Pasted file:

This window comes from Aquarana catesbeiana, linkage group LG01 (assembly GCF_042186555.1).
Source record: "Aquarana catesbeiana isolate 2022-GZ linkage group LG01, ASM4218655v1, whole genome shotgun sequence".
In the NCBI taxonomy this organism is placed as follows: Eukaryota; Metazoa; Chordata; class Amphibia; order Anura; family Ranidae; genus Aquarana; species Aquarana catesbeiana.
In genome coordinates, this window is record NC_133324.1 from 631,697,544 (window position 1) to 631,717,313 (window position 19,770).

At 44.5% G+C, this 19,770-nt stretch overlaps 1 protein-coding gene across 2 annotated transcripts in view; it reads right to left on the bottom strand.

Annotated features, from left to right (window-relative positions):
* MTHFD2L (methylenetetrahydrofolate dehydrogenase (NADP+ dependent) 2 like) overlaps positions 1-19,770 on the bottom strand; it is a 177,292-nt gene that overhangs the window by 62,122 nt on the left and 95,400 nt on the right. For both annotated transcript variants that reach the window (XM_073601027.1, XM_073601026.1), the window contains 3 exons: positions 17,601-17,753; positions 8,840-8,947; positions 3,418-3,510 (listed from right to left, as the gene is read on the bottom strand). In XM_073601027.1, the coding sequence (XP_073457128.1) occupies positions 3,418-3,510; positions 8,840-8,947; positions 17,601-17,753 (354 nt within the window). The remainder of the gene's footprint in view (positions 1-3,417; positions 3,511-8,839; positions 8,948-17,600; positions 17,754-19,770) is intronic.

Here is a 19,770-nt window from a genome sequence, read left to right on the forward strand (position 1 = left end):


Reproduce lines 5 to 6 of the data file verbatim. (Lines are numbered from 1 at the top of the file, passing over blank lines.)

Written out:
At 44.5% G+C, this 19,770-nt stretch overlaps 1 protein-coding gene across 2 annotated transcripts in view; it reads right to left on the bottom strand.

Annotated features, from left to right (window-relative positions):